The second edition of the Science and Innovation Forum, a major component of the World Food Forum, concluded in Rome on Friday after three days of discussions and proposals on how technology can assist agrifood systems in tackling the climate crisis.
The forum, held in a hybrid format at the headquarters of the Food and Agriculture Organization of the United Nations (FAO), attracted hundreds of stakeholders from around the world. Over 150 speakers from academia, business, government, non-governmental organizations, as well as Indigenous Peoples, shared their expertise and perspectives in a series of roundtables and panel discussions. Participants were also presented with the Action Plan 2022-2025 for the implementation of the FAO Science and Innovation Strategy, which provides a common framework for the agency’s actions at various levels.
During the forum, partnership agreements were finalized with the Centre for Agriculture and Biosciences International (CABI), the International Center for Advanced Mediterranean Agronomic Studies (CIHEAM), Italy’s University of Naples Federico II, and the Universidade de Sao Paulo in Brazil.
FAO Director-General QU Dongyu expressed his gratitude to participants for their contributions, highlighting the “more intensive dialogues and discussions,” “out-of-the-box” thinking, and increased engagement with other sectors and Indigenous Peoples. He called for even greater focus, interlinkages, and holistic approaches in future programs, and invited the private sector to provide “more specific requests” to FAO.
Summing up the outcomes of the forum, FAO Chief Scientist Ismahane Elouafi emphasized the role of science, technology, and innovation in ending hunger, addressing malnutrition, and enhancing the resilience of agrifood systems. These systems currently contribute to about a third of global greenhouse gas emissions.
One of the panel discussions, titled “Future Forward: Advancing Climate Solutions through Science, Innovation, and Technology,” explored groundbreaking innovations such as Artificial Intelligence, Blockchain, and biotechnology. Notable speakers included Rwanda’s Minister of Agriculture and Animal Resources, Ildephonse Musafiri, Cameroon’s Minister of Agriculture and Rural Development, Gabriel Mbairobe, and a behavioral economics professor at the University of Copenhagen, Christina Gravert.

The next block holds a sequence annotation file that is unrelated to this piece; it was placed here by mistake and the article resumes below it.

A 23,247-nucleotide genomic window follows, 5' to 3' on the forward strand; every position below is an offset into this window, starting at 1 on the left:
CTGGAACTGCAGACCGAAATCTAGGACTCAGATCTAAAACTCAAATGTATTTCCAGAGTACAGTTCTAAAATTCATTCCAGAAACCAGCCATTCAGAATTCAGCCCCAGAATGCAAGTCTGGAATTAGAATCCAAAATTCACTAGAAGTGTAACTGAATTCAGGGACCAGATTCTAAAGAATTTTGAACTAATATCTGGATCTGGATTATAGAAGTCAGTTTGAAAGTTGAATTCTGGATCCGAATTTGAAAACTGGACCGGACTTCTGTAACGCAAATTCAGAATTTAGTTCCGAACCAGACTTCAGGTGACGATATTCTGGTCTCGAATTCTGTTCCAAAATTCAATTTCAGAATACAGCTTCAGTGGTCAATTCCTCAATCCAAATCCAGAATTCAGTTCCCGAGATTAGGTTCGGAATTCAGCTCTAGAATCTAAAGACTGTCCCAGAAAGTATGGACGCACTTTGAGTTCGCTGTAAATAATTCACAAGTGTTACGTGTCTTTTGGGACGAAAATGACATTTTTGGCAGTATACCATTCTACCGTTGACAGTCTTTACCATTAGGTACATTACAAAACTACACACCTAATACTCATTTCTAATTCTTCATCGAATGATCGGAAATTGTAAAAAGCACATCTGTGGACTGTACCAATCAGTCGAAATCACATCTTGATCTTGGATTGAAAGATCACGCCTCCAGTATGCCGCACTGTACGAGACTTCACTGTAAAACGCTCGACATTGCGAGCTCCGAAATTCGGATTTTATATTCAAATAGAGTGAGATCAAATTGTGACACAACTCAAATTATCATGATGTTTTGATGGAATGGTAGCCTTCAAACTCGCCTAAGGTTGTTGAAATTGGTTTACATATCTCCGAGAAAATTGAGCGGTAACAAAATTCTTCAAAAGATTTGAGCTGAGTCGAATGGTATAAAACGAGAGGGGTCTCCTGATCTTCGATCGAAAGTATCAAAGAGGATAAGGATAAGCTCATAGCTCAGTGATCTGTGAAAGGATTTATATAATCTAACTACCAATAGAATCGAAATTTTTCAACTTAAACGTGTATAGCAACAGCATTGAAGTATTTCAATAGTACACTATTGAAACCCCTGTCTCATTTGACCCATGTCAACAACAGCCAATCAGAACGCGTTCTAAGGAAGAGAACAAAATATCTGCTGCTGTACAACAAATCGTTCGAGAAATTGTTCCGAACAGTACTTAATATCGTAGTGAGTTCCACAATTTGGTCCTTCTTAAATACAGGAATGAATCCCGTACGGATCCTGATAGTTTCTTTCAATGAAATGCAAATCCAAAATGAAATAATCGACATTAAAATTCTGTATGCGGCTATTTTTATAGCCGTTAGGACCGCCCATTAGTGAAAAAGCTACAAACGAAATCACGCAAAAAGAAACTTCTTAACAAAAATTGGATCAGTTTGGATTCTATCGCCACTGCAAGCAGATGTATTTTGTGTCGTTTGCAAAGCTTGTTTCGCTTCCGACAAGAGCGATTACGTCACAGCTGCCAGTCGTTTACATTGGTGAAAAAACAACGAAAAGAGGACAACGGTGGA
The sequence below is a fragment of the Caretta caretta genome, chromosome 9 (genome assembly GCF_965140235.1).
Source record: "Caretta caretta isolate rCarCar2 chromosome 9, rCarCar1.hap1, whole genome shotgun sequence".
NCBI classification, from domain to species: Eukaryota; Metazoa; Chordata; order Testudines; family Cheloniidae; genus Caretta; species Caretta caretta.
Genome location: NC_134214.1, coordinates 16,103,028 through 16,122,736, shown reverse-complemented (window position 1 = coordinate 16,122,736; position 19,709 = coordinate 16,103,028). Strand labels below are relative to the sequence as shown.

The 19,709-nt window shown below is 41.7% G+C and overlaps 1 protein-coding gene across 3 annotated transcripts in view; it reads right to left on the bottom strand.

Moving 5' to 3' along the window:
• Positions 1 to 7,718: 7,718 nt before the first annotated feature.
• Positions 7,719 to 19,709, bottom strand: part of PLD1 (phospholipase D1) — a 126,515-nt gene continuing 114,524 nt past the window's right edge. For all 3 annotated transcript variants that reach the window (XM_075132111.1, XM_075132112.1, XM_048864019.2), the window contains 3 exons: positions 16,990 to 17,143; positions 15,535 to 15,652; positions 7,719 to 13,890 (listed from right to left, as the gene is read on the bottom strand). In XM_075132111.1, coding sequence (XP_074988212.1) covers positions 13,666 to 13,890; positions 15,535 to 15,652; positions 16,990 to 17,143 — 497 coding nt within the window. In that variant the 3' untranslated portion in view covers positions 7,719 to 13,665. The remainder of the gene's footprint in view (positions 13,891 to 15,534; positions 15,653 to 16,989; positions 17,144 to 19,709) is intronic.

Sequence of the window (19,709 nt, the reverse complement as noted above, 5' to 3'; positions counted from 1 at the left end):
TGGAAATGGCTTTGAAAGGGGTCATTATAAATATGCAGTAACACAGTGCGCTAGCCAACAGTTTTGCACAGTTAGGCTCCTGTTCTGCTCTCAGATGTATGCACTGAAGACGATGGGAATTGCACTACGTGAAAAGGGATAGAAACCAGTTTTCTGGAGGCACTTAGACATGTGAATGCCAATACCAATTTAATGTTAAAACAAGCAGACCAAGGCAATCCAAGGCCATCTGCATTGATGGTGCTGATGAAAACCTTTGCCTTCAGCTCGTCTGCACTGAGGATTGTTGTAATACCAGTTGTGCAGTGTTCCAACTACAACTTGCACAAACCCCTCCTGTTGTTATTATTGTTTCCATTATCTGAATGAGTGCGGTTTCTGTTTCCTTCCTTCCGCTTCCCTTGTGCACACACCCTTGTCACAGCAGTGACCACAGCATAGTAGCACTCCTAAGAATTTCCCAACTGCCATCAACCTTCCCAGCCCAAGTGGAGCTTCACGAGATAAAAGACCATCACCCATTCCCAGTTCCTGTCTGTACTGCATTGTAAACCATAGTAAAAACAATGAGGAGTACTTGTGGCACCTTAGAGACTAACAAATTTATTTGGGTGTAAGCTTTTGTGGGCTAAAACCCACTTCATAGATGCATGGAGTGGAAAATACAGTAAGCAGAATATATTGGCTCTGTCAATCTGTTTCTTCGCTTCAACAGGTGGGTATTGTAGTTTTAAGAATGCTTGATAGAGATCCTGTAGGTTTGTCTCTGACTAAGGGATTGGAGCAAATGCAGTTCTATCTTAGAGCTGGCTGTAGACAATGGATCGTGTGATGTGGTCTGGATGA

The forum also showcased discussions on soil and water management for climate action, integrated governance of natural resources, bioeconomy as a catalyst for addressing the climate crisis, and the use of AI and digital tools for climate-resilient agrifood systems.
In the closing session, FAO Chief Economist Máximo Torrero highlighted some of FAO’s digital tools, such as the FAO Food Loss App (FLAPP), which helps analyze and reduce food losses.
The forum concluded with a session on implementing the FAO Science and Innovation Strategy and the Strategy on Climate Change in Synergy. Participants emphasized the need for successful and coordinated implementation of these strategies to effectively tackle climate challenges through science and innovation.
The Science and Innovation Forum showcased the vital role of technology in addressing the climate crisis and enhancing the resilience and sustainability of agrifood systems. By bringing together global stakeholders from diverse sectors, the forum fostered meaningful discussions and proposed innovative solutions for a more sustainable and climate-resilient future.
More detail via Food and Agriculture Organization of the United Nations here… ( Image via Food and Agriculture Organization of the United Nations )